I cannot believe that after six and a half years of dog ownership I only just figured out the genesis of this product name:
Kudos, however belatedly.
Many years ago, I encountered (and am desperately sorry I cannot remember where) the charming phrase “lying around like a lox.” Anyone who’s seen a full side of lox will find the phrase beautifully evocative. I then extrapolated from that the coinage “loxin’ around the house,” something I do a lot of, often with dogs in tow.
Well, a recent visit to Ulta brought me another variation on the theme:
That’s right, snoxin. You’re loxin’? You’re snoozin? You’re both right – you’re SNOXIN!
A visit to the indeed labs (and despite the fancy smooshed “i” and “n” the URL is “indeedlabs.com”) website offers a wealth of other marks to probe, including “Matrixyl 3000 … [with] messenger molecules, Matrikines” and “SYN-AKE … an effective wrinkle smoothing compound”; re the latter, is it short for “synapse ache” or am I just falling into an ingredient name-generation syn-ake pit? See what I did there? Oy. As for Matrikines, that definitely rings of sci-fi and not science to me – perhaps a tribe of female supercows?
Fun fact about “snoxin” as a name? When you say it out loud while shopping at Ulta with your teenaged daughter, you will dissolve into hysterics and people will think you’re crazy.
In any event, would you like a visual aid to better grasp what I now conceive of as snoxin? Because snow’s coming again, and I’m sure we’re going to be back at it soon.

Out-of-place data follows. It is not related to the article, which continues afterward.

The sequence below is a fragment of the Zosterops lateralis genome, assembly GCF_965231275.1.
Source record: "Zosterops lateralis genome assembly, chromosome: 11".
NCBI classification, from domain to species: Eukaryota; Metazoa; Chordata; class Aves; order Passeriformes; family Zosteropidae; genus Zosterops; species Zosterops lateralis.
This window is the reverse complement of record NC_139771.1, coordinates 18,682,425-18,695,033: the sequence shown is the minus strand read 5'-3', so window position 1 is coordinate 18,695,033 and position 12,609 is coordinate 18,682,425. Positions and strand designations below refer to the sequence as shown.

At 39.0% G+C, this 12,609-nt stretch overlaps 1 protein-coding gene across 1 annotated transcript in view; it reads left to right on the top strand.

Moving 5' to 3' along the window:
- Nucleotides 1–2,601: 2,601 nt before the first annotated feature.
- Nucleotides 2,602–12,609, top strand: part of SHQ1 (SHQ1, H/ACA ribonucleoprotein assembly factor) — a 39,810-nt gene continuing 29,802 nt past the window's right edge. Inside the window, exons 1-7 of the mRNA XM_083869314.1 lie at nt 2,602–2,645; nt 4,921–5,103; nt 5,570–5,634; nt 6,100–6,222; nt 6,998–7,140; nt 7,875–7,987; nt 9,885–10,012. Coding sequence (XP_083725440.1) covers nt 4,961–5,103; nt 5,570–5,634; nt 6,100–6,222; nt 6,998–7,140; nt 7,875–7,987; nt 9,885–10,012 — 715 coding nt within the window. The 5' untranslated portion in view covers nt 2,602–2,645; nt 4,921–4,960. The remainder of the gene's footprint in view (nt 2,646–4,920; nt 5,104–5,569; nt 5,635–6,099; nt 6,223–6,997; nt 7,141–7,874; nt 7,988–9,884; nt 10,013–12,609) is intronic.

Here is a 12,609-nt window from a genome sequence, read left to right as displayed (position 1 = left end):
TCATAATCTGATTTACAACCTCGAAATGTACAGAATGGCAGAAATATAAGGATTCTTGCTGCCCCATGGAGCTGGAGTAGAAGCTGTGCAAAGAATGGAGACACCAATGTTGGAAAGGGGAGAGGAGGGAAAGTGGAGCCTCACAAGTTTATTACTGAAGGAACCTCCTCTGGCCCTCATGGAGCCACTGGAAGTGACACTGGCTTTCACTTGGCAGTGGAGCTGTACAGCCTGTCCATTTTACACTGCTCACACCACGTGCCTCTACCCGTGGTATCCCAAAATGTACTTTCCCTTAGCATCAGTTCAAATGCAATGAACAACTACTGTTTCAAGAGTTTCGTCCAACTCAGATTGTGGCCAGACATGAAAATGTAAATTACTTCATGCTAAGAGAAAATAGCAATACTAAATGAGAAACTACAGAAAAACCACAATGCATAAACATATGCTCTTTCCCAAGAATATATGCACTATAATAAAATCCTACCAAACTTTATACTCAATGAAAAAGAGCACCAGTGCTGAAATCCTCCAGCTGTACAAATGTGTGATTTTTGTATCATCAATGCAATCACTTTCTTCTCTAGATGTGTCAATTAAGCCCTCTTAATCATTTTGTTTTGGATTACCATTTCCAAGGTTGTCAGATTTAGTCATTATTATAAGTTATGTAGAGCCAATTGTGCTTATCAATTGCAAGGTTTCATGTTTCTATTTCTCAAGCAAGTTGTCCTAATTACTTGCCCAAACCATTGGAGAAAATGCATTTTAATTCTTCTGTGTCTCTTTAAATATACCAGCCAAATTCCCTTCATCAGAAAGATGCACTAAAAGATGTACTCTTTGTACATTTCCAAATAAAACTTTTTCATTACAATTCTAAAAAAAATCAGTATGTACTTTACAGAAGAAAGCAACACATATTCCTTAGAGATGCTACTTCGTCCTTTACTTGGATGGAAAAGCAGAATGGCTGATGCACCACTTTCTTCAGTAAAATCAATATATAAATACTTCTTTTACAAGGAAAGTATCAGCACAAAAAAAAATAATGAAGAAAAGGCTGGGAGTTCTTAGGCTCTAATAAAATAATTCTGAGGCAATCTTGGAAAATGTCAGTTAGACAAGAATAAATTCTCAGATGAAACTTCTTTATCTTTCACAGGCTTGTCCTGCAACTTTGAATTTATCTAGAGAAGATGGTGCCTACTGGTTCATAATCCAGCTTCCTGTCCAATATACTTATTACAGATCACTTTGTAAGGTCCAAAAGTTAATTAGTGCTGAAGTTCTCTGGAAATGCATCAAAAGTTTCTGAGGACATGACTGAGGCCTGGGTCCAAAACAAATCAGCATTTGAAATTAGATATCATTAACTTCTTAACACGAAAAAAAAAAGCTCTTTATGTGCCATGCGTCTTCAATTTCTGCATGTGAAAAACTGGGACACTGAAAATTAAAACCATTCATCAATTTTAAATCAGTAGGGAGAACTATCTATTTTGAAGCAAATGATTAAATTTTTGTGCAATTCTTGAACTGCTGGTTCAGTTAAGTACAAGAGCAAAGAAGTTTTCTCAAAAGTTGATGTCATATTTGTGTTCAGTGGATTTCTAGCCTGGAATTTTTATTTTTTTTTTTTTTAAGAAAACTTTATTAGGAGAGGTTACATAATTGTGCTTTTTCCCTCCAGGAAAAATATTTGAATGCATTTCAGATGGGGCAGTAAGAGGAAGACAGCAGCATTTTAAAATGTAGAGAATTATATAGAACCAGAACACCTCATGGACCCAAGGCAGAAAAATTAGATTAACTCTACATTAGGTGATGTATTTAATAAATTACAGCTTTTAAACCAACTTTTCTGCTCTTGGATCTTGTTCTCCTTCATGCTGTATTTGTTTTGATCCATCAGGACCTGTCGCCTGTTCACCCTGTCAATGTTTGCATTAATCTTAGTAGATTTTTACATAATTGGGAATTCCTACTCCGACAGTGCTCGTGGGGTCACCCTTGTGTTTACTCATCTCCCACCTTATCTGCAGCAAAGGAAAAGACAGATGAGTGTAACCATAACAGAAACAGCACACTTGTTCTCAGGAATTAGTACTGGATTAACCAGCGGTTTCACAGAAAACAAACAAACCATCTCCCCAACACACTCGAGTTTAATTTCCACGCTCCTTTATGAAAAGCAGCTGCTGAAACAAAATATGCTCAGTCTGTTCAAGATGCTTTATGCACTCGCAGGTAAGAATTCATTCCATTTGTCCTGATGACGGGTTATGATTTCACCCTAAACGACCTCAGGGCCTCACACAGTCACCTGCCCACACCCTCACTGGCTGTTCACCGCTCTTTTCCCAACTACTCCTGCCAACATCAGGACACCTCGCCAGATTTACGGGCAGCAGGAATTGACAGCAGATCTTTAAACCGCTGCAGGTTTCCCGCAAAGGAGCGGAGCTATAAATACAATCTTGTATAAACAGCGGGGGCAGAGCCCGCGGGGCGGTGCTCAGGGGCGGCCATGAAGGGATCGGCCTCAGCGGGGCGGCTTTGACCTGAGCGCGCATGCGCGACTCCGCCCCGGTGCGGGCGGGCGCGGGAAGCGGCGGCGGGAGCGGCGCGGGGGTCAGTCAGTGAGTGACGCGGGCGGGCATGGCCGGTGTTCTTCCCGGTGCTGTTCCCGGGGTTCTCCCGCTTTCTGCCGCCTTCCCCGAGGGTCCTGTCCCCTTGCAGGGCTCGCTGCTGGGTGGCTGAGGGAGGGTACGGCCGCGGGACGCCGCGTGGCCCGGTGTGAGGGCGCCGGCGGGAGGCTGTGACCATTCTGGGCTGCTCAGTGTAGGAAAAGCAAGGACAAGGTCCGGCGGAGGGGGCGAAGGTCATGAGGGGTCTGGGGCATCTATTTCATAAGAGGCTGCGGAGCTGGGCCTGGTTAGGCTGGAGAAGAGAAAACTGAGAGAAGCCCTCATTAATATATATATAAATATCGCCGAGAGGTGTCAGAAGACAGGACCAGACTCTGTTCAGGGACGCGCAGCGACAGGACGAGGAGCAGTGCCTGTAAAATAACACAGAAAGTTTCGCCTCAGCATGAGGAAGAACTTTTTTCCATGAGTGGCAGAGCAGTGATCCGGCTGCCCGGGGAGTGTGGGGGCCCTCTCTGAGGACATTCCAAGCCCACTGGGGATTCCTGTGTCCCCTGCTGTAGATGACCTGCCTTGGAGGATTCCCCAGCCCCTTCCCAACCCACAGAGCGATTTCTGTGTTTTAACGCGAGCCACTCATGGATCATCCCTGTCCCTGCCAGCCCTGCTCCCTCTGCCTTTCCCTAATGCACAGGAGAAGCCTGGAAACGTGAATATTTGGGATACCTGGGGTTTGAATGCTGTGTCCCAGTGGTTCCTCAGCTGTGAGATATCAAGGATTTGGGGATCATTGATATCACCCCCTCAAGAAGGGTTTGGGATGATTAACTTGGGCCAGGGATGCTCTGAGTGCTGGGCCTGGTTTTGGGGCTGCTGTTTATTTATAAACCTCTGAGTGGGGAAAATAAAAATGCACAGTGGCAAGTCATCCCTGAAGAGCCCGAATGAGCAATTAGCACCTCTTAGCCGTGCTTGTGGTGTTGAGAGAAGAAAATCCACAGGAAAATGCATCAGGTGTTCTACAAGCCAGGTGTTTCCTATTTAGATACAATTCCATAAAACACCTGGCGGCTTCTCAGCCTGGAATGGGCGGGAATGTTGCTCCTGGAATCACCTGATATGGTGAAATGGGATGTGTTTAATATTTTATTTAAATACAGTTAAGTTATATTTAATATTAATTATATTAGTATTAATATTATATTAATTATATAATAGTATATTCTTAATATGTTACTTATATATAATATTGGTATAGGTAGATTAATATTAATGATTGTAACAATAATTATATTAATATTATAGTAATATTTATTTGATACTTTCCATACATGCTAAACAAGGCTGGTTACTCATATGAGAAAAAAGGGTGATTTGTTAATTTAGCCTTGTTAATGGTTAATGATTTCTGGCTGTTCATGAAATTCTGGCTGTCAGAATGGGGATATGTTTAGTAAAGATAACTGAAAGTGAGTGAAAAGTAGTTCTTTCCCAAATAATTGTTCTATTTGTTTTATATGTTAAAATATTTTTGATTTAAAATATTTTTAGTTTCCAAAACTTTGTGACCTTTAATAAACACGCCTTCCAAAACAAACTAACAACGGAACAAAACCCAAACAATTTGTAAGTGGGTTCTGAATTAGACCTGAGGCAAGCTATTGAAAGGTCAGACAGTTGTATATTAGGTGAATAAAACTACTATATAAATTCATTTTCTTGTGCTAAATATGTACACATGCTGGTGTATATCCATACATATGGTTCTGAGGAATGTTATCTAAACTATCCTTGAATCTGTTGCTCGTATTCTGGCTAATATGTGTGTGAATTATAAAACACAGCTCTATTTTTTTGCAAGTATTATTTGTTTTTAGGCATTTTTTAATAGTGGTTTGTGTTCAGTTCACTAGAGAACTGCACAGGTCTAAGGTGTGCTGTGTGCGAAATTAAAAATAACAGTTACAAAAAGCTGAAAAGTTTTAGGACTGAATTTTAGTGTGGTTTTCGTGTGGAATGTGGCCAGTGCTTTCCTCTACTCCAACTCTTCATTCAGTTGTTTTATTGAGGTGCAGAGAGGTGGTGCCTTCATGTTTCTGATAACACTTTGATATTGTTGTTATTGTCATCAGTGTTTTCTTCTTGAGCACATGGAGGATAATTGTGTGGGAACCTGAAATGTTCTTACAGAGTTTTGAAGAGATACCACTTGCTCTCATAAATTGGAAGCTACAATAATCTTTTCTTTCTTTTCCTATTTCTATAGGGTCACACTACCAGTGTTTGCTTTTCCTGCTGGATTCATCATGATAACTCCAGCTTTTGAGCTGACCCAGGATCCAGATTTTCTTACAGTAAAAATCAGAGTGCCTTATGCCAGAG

So I kind of like this Isle of Dogs product line scheme and the fact that they use a descriptive term for each entry in the line. But I’m sorry, we live in Colorado, and this one just cracked us right up:
Nancy, as no one will be surprised to hear, always does an excellent job of pointing out just which portmanteau names and brands are elegant, and which are clumsy. And “chop-and-jam” is an excellent way to describe this clunky one, which combines “veterinary” and “ethical” to form nothing at all elegant:
I feel like I’m lisping the word “vesicle” – which is not a word I use all that often.
But why the vet bag, you ask?
Here’s why – meet Pippin:
I’ll endure a few lousy portmanteaus (-teaux?) for his cuddles.
Already it’s a scorcher, especially back east where my kids are at camp. But I’ve got people all over the country braving the heat to leave their air-conditioned cars to snag me photos of entertaining shop names. This one’s from Bethesda, MD:
Dog stuff and a French pun? Love it!
Can someone please help me out with this one? I’m having a bit of difficulty here:
It’s a pet food/stuff brand that I found at Sprouts. I see from probing around that the brand name is the title of an Avett Brothers song (You may recognize it better by the refrain “Brooklyn, Brooklyn, take me in.” Or not.) The company’s website makes it even more complicated by saying “We’re ‘I and love and you.'” To me it sounds like reading a teenager’s text message out loud.
My verdict: as a song title, “I and love and you” is clunky enough; as a brand name, it’s just confusing.
(And yes, I’ve used this post title before. But the wisdom of Lucille Bluth cannot be invoked often enough.)
We need more snow, but that didn’t stop us from heading to the mountains for the MLK weekend. Some good skiing, some good dining (mostly thanks to yours truly – try this for a crowd-pleaser), and some interesting branding.